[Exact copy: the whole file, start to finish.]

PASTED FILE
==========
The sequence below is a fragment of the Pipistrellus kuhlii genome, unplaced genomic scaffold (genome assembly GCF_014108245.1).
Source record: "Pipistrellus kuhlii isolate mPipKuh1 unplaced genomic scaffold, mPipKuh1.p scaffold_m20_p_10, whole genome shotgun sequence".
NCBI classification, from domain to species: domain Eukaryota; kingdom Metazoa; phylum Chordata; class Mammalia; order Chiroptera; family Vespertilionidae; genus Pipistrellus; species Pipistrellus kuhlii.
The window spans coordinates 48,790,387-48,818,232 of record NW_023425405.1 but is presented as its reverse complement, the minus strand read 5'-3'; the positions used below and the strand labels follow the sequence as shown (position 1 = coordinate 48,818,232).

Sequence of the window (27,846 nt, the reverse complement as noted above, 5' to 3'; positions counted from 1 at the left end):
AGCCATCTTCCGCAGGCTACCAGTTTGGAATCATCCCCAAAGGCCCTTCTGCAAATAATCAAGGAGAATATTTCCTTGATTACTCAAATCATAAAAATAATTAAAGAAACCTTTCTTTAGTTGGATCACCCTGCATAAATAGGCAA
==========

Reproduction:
The sequence below is a fragment of the Pipistrellus kuhlii genome, unplaced genomic scaffold (genome assembly GCF_014108245.1).
Source record: "Pipistrellus kuhlii isolate mPipKuh1 unplaced genomic scaffold, mPipKuh1.p scaffold_m20_p_10, whole genome shotgun sequence".
NCBI classification, from domain to species: domain Eukaryota; kingdom Metazoa; phylum Chordata; class Mammalia; order Chiroptera; family Vespertilionidae; genus Pipistrellus; species Pipistrellus kuhlii.
The window spans coordinates 48,790,387-48,818,232 of record NW_023425405.1 but is presented as its reverse complement, the minus strand read 5'-3'; the positions used below and the strand labels follow the sequence as shown (position 1 = coordinate 48,818,232).

Sequence of the window (27,846 nt, the reverse complement as noted above, 5' to 3'; positions counted from 1 at the left end):
AGCCATCTTCCGCAGGCTACCAGTTTGGAATCATCCCCAAAGGCCCTTCTGCAAATAATCAAGGAGAATATTTCCTTGATTACTCAAATCATAAAAATAATTAAAGAAACCTTTCTTTAGTTGGATCACCCTGCATAAATAGGCAA